Exactly which saint you consult can depend on what you're after. If it's an addition to the family, chances are you'll head straight to the former home of Santa Maria Francesca delle Cinque Piaghe to sit on the saint's miraculous chair. It's the closest thing to a free fertility treatment in Naples. On the opposite side of Via Toledo, in the Chiesa del Gesù Nuovo, entire rooms are dedicated to Dr Giuseppe Moscati (1880–1927), a much-loved local medic canonised in 1987. Here, ex-voti decorate the walls, each one testament to the MD's celestial intervention.
Despite the Madonna's popularity, the city's ultimate holy superhero is San Gennaro. Every year in May, September and December thousands of Neapolitans cram themselves into the Duomo to pray for a miracle: that the blood of Naples' patron saint, kept here in two phials, will liquefy and save Naples from any potential disaster.
According to scientists, the so-called miracle has a logical explanation. Apparently, it's all to do with thixotropy, the property of certain compounds to liquefy when shaken and then to return to their original form when left to stand. To verify this, however, scientists would have to analyse the blood, something the Church has effectively blocked by refusing permission to open the phials.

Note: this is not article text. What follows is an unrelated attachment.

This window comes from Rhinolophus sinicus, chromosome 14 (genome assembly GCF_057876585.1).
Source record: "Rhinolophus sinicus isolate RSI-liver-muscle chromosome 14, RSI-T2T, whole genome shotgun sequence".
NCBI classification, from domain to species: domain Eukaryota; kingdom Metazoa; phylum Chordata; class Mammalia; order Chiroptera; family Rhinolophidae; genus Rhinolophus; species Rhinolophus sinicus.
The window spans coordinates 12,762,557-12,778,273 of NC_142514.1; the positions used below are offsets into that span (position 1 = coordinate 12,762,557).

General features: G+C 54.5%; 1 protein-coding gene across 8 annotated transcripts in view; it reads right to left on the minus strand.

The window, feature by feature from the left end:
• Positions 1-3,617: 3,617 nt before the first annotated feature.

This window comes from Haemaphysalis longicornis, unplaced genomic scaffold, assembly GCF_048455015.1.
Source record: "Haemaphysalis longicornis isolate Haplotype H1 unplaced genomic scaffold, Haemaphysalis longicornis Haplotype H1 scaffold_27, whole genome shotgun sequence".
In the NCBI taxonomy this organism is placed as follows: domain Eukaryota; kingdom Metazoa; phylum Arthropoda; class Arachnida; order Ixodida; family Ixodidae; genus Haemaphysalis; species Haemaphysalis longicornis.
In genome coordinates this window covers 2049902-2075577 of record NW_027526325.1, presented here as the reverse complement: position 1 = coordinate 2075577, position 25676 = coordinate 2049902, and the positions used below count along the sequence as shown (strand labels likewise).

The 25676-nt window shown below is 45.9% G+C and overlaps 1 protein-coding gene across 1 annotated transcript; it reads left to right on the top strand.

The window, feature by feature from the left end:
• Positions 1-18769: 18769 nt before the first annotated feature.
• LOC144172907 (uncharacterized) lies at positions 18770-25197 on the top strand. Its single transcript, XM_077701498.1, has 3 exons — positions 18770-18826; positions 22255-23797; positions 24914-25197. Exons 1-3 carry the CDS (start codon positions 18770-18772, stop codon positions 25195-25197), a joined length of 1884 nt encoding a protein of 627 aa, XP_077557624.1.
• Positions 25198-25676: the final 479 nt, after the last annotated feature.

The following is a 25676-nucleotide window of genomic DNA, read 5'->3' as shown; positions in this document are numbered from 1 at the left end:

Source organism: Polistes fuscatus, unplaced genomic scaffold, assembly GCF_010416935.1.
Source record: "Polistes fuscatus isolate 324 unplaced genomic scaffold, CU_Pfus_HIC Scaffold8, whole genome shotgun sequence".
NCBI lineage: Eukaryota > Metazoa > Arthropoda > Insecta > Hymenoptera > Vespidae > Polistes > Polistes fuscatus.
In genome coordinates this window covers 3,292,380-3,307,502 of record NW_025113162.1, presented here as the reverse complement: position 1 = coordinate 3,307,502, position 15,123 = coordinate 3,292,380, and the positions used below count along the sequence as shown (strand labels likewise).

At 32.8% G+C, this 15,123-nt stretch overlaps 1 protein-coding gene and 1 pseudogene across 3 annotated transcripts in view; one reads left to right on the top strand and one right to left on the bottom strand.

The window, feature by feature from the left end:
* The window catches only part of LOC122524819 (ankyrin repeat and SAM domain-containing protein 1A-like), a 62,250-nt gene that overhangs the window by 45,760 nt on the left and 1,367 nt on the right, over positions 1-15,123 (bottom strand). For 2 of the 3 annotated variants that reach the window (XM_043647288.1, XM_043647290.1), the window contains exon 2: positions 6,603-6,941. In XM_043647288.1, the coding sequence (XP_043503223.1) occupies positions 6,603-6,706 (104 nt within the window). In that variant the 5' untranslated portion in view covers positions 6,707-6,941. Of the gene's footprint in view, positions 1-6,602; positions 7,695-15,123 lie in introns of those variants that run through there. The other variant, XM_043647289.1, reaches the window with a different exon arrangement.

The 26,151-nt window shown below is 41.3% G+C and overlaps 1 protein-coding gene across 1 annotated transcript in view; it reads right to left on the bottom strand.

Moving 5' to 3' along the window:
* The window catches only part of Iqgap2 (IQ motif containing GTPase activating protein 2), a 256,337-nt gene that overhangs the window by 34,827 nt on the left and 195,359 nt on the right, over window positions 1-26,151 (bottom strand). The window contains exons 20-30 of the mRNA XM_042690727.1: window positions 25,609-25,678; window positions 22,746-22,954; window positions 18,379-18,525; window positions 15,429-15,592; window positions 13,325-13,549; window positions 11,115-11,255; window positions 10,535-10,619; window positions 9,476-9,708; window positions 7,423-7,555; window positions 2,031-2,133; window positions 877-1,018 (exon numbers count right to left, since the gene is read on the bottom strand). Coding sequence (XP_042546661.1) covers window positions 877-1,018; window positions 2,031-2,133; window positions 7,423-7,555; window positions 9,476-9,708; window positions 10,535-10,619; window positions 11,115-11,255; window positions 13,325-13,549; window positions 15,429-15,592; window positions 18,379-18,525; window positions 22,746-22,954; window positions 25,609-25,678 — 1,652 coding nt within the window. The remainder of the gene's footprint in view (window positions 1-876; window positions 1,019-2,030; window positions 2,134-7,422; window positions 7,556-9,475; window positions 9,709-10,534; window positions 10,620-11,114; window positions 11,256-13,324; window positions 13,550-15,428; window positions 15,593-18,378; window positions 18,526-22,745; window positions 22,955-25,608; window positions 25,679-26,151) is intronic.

And while many locals acknowledge the scientific line, the fact remains that when the blood liquefies the city breathes a sigh of relief. After all, when the miracle failed in 1944 Mt Vesuvius erupted, and when it failed again in 1980, a catastrophic earthquake hit the city.
Beware The Evil Eye
The concept of luck plays a prominent role in the Neapolitan mindset. Curse-deterring amulets are as plentiful as crucifix pendants, and the same Neapolitan who makes the sign of the cross when passing a church will make the sign of the horns (by extending their thumb, index finger and little finger and shaking their hand to the ground) to keep the malocchio (evil eye) at bay.
A common belief throughout Italy, though particularly strong in the country's south, malocchio refers to misfortune cast upon an individual by a malevolent or envious person. In fact, Neapolitans often refer to this bad luck as jettatura, a derivative of the Italian verb gettare (to throw or cast).
Ready to deflect the negative energy is the city's most iconic amulet-souvenir: the corno. Usually red and shaped liked a single curved horn, its evil-busting powers are said to lie in its representation of the bull and its sexual vigour.